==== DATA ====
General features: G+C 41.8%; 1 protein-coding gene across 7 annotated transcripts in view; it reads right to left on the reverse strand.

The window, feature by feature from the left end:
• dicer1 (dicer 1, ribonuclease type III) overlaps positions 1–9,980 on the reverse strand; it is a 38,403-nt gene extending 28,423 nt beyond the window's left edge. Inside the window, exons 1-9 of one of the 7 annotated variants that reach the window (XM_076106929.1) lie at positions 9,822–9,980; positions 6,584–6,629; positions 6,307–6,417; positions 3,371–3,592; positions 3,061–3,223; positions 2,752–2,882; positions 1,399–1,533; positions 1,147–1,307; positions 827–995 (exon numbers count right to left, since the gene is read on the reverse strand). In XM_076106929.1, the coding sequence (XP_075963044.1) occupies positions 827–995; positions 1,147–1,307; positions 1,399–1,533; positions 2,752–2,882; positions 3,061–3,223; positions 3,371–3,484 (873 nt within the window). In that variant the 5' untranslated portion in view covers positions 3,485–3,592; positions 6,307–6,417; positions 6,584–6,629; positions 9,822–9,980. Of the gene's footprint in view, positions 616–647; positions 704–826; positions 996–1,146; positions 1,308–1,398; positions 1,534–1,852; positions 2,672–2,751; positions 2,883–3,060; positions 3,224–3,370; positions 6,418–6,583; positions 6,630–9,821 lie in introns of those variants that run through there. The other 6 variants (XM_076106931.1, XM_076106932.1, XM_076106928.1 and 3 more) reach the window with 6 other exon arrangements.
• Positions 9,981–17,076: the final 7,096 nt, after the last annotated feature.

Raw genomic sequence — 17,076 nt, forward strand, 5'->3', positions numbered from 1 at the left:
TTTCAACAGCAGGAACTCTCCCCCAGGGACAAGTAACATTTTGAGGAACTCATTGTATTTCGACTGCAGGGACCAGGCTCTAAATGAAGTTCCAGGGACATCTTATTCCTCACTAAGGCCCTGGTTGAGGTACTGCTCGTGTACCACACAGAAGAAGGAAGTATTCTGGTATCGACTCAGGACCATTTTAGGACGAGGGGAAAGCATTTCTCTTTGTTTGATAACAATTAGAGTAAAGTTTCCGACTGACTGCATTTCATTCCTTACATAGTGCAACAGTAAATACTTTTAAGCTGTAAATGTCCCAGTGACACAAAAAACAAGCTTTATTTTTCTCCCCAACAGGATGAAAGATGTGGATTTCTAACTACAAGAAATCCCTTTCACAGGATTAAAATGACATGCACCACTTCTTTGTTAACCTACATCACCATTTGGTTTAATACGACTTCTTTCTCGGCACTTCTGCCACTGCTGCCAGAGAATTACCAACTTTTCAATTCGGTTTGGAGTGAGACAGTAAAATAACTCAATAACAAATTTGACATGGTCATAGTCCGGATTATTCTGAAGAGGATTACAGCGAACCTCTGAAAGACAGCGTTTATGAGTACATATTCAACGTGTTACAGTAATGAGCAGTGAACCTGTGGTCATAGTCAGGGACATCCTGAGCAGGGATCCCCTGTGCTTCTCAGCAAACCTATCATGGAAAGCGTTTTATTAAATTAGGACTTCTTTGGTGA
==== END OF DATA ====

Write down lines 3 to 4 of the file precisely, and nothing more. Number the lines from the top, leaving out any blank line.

• dicer1 (dicer 1, ribonuclease type III) overlaps positions 1–9,980 on the reverse strand; it is a 38,403-nt gene extending 28,423 nt beyond the window's left edge. Inside the window, exons 1-9 of one of the 7 annotated variants that reach the window (XM_076106929.1) lie at positions 9,822–9,980; positions 6,584–6,629; positions 6,307–6,417; positions 3,371–3,592; positions 3,061–3,223; positions 2,752–2,882; positions 1,399–1,533; positions 1,147–1,307; positions 827–995 (exon numbers count right to left, since the gene is read on the reverse strand). In XM_076106929.1, the coding sequence (XP_075963044.1) occupies positions 827–995; positions 1,147–1,307; positions 1,399–1,533; positions 2,752–2,882; positions 3,061–3,223; positions 3,371–3,484 (873 nt within the window). In that variant the 5' untranslated portion in view covers positions 3,485–3,592; positions 6,307–6,417; positions 6,584–6,629; positions 9,822–9,980. Of the gene's footprint in view, positions 616–647; positions 704–826; positions 996–1,146; positions 1,308–1,398; positions 1,534–1,852; positions 2,672–2,751; positions 2,883–3,060; positions 3,224–3,370; positions 6,418–6,583; positions 6,630–9,821 lie in introns of those variants that run through there. The other 6 variants (XM_076106931.1, XM_076106932.1, XM_076106928.1 and 3 more) reach the window with 6 other exon arrangements.
• Positions 9,981–17,076: the final 7,096 nt, after the last annotated feature.